President Donald Trump’s personal attorney floated the idea of presidential pardons with lawyers for two of the highest-profile targets of the Robert Mueller probe, it was reported Wednesday.
The New York Times said that John Dowd – who quit the Trump legal team last week – had suggested that the president could use his powers to pardon Mike Flynn, the disgraced national security adviser, and Paul Manafort, his former campaign chair.
The report raises questions over whether Down was hoping to prevent both men from co-operating.
Flynn has since taken a plea deal from Mueller and is now a convicted felon and co-operating witness with the probe.
Pardon you? John Dowd, who until last week was working for the Trump legal team dealing with the Robert Mueller probe, is reported to have floated the president pardoning Mike Flynn
Pardon you too? Paul Manafort’s lawyers are also said to have had a pardon floated by John Dowd
Manafort, however, is fighting a string of felony charges of tax evasion, money-laundering and breaking foreign agents registration laws and on Tuesday made a fresh legal bid to have them thrown out of court.
The New York Times did not say when the pardons discussions took place but Flynn pleaded guilty on December 1 to lying to the FBI, while the Mueller probe began in May 2017.
Three sources told the New York Times about the development but Dowd denied discussing pardons.
‘There were no discussions. Period. As far as I know, no discussions,’ he told the newspaper.
The development could itself become part of the Mueller probe with the special counsel known to be looking into whether Trump and those around him obstructed justice.
Trump has virtually unlimited powers to pardon people even before they have been charged with a crime.
But offering it as a possibility to someone who is the focus of a criminal investigation with the intention of limiting their possible co-operation with that investigation could be of interest to Mueller – and those around the president do not carry the same power of pardon as he does.
Sources close to Flynn say the decorated military officer plans to sell the 2,118-square-foot home in Alexandria (above center) that he bought in November 2015 for $774,000
The house is estimated now to be worth about $820,000, according to real estate agent Redfin. Above the interior of the home is pictured before Flynn purchased it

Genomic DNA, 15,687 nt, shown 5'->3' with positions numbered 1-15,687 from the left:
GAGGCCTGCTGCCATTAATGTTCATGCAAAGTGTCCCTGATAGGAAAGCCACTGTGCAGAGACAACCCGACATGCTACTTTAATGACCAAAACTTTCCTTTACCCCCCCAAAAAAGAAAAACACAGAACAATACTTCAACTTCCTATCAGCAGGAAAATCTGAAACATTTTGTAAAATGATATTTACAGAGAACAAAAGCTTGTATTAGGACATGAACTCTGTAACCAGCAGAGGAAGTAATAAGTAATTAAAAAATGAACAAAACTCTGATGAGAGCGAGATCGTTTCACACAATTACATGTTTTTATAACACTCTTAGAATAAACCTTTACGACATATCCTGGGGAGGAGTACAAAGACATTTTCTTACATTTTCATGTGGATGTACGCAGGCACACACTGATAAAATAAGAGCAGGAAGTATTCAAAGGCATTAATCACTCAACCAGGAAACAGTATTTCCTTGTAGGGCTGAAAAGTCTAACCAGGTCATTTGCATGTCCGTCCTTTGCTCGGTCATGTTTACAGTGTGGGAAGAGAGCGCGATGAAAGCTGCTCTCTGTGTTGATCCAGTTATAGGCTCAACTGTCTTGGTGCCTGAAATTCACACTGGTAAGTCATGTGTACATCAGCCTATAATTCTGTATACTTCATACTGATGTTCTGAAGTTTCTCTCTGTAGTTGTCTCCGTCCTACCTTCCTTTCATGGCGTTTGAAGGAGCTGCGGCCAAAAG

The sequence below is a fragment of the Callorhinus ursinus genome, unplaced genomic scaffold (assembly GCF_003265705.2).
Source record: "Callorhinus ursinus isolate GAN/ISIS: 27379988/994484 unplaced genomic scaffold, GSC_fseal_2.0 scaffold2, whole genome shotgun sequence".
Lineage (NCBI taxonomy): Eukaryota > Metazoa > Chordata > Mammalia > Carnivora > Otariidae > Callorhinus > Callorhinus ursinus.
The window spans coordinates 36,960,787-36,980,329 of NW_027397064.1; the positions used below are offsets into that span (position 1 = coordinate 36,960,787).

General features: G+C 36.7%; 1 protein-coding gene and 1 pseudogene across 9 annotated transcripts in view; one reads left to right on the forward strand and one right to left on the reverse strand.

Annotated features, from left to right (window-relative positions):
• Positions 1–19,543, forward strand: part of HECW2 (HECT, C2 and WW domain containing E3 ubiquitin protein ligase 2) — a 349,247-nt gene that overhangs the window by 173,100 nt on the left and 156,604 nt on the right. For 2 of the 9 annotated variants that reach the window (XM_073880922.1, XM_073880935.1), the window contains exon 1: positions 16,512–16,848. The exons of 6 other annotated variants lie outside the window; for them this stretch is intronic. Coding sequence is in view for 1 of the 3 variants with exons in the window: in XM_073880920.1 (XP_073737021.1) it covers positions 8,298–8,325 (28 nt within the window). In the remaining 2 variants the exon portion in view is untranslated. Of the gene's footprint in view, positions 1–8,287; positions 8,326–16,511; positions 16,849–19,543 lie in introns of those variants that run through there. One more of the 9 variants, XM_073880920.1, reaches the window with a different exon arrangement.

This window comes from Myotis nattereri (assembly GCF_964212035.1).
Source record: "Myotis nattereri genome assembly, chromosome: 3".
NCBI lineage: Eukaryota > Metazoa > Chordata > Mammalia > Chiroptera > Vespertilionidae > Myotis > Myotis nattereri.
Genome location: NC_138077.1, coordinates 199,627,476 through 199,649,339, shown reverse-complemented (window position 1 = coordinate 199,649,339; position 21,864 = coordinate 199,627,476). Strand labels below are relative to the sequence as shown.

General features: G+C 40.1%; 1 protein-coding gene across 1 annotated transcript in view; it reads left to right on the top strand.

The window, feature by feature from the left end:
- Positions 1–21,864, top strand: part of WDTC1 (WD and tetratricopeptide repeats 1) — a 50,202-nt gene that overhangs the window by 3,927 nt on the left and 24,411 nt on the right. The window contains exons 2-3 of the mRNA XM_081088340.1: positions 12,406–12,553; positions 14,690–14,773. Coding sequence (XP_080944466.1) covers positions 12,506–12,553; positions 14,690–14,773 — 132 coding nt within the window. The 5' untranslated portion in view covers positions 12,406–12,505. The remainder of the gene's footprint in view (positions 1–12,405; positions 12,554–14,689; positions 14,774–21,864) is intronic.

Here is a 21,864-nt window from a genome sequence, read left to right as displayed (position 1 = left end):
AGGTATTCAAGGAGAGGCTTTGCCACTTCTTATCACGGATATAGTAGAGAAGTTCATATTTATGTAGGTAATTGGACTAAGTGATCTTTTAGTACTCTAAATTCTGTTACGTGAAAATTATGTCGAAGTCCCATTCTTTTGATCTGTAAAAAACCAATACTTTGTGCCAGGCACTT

Trump himself discussed the issue of pardoning Flynn two weeks after he pleaded guilty.
‘I don’t want to talk about pardons for Michael Flynn yet,’ he said.
‘We’ll see what happens. Let’s see. I can say this: When you look at what’s gone on with the F.B.I. and with the Justice Department, people are very, very angry.’
However he has not pardoned Flynn and the extent of Flynn’s co-operation remains unknown.
In his plead deal he agreed to hand over all relevant information and even if asked to wear a wire-tap. It is not known if he had done so before the deal was made public.
Flynn took the deal as his legal costs mounted and amid questions over whether his son Michael Flynn Jr would be dragged into it as well.
He has put his $820,000 home in Old Town Alexandria, close to Washington D.C., on the market and his family set up an appeal to help pay his legal bills.
Sources close to Flynn said last year that he decided to plead guilty to lying to the FBI about his contact with Russian officials during the presidential transition because he felt abandoned by Trump.
Flynn is prepared to testify that Trump directed him to make contact with Russians when he was a presidential candidate, ABC News reported.
The former three-star Army general was the first member of Trump’s administration to plead guilty to a crime uncovered by Mueller’s wide-ranging investigation into Russian attempts to influence the 2016 US election and potential collusion by Trump aides.
Russia has denied meddling in the campaign and Trump has denied any collusion took place.
Under a plea bargain deal, Flynn admitted in a Washington court that he lied when asked by FBI investigators about his conversations last December with Russia’s then-ambassador, Sergei Kislyak, just weeks before Trump took office.
Prosecutors said the two men discussed US sanctions against Russia and that Flynn also asked Kislyak to help delay a UN vote seen as damaging to Israel.
On both occasions, he appeared to be undermining the policies of outgoing President Barack Obama.